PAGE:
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AVCHD Format Discussion
Inexpensive High Definition H.264 encoding to DVD, Hard Disc or SD Card.

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Old January 11th, 2007, 12:05 PM   #1
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Join Date: Feb 2004
Location: Lake County, IL
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archiving AVCHD footage

It looks like I'll be buying one of the new Sony consumer HD camcorders this Spring.

I'm struggling to decide between HDV and AVCHD. The use of harddrives in the AVCHD camcorders appeals to me.
Here's my question: So, okay, I shoot some footage, but how do I move it off the hard drive and archive it? I mean, how many GB does an hour of AVCHD footage take up?
With my old workflow, I had Hi-8 tapes, which I'd convert to DV. Then I'd make a DVD of the entire footage (2 hours per tape), strictly for indexing I guess you could say. I understand the DVD is not an archival version of the raw footage, since it's compressed, but I always had the tape to resort to. Plus, once the BD/HD-DVD drives come down in price (significantly, I might add), I will be able to re-convert the Hi-8 tapes and store the raw DV footage from each tape on a 30 or 50 GB blu-ray disc.
What will be the archive solution for AVCHD?

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Old January 11th, 2007, 05:15 PM   #2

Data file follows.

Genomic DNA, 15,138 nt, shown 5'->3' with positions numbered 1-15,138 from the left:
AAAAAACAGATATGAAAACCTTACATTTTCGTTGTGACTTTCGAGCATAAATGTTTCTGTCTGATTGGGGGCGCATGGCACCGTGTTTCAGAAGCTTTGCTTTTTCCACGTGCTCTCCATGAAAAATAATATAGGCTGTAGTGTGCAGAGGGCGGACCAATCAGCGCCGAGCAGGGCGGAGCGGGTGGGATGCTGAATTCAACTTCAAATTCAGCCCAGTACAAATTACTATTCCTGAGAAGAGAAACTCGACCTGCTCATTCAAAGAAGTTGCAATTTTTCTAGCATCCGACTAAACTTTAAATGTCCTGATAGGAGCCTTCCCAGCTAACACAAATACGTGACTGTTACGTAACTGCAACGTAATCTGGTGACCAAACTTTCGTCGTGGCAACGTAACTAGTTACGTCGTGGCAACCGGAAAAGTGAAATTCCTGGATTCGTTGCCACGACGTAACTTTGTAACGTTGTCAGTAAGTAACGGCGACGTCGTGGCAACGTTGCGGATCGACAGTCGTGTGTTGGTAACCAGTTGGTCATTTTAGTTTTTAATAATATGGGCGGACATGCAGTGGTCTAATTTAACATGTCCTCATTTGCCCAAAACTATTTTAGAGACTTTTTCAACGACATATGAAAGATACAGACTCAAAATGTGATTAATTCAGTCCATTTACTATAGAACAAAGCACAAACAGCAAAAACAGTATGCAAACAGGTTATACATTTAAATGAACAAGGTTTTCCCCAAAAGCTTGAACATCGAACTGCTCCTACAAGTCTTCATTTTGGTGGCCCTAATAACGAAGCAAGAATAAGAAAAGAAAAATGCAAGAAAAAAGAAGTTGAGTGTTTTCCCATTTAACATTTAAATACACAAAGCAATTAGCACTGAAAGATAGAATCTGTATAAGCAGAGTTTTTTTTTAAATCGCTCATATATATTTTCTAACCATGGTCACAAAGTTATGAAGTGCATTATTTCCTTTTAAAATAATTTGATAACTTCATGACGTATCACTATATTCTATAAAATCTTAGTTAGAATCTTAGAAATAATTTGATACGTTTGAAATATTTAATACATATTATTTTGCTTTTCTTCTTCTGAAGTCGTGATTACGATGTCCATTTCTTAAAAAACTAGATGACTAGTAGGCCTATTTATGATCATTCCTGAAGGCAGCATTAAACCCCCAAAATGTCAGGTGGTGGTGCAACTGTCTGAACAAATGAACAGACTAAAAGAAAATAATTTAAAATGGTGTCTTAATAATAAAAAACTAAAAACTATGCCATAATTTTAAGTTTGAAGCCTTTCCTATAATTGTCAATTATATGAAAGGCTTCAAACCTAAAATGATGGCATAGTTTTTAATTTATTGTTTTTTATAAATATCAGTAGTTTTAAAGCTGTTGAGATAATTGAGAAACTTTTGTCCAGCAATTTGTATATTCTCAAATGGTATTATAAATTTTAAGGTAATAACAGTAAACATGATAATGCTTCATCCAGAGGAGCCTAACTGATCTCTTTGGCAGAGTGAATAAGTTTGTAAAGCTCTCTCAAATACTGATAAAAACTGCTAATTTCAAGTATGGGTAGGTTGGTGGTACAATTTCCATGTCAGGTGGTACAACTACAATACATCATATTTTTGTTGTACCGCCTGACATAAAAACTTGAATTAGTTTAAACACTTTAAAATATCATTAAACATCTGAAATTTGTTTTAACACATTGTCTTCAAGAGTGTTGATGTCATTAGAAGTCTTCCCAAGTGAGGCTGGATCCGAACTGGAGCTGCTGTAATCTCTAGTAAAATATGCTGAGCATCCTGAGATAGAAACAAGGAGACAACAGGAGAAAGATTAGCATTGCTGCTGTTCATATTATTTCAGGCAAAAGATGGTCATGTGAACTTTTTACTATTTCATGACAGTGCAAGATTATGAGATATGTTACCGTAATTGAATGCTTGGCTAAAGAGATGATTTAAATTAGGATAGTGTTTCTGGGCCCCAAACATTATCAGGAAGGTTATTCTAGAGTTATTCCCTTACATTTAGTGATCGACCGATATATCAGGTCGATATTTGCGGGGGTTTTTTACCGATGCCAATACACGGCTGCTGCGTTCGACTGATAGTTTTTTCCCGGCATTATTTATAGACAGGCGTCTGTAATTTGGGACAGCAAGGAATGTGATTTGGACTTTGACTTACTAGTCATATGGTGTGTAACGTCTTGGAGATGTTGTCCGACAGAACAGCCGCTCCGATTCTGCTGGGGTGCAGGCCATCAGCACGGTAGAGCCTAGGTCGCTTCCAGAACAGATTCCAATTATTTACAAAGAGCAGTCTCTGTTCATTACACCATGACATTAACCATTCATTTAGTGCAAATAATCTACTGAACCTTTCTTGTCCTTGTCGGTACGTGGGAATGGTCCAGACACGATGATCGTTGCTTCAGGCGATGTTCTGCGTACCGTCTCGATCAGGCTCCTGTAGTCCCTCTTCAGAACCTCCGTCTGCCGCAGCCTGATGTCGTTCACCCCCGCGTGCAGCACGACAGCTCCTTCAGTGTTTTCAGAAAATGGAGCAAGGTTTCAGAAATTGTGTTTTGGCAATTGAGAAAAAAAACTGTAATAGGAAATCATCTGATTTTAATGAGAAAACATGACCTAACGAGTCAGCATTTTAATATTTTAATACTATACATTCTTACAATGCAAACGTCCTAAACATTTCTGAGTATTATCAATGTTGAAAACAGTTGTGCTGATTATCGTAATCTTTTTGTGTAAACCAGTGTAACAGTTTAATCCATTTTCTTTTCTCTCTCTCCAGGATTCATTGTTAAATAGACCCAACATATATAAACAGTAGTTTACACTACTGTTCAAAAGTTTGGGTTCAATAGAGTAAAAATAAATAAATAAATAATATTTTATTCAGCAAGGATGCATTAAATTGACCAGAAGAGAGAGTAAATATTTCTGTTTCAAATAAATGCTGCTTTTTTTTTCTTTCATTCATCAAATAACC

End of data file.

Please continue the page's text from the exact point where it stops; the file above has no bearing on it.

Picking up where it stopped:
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You can burn the AVCHD files onto DVD or BD directly to archive the footage or convert AVCHD to BD and burn.
I wait for the day cost-efficient global shutter 60fps capable CMOS sensors emerge for use on major manufacturers' cameras. (Sony, Canon, etc.) Rolling Shutters are a plague.
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Old February 8th, 2007, 11:28 AM   #3
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OK, could you give me a little more clarification? What's BD stand for? and then next question is - how do you burn directly - without compression? Or is that possible? Hmmm....I'm realizing that I have lots of questions here.

What I want to do is archive all my old video and dat audio tapes, and basically everything I have all the way back to cassettes, and maybe even VHS tapes. I've been doing this for soooo long - but I really want to make my collection of interviews and videos available. I figure the Blue Ray disks are big enough, but I really want to do it without compression. Am I nuts, or is this something that everybody is doing, and I just haven't heard about it.

Thanks a bunch for the help,
Milt Lee
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Old February 8th, 2007, 01:22 PM   #4
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BD stands for Blu-Ray disc which currently comes in two flavors, a 25 gig and a 50 gig version. Also, DV and HDV is 13 gigs per hour of footage so you can basically fit nearly 4 hours of RAW HDV footage in one 50 gig Disc and yes it is possible to store HDV and AVCHD without converting and that is what a lot of people are doing.

Although I would have a lot of struggle deciding between the Sony HC7 and the Canon HV20, in your situation you may be interested in the Canon HV20 because it has AV pass true meaning you can hook up an Analog camcorder or a VCR and convert the footage to AVI easily.

If you still want a Sony HC7 or an AVCHD camcorder, you can purchase a breakout box with analog inputs such as S-Video and composite that connects directly into your computer so won’t have to use a camcorder.
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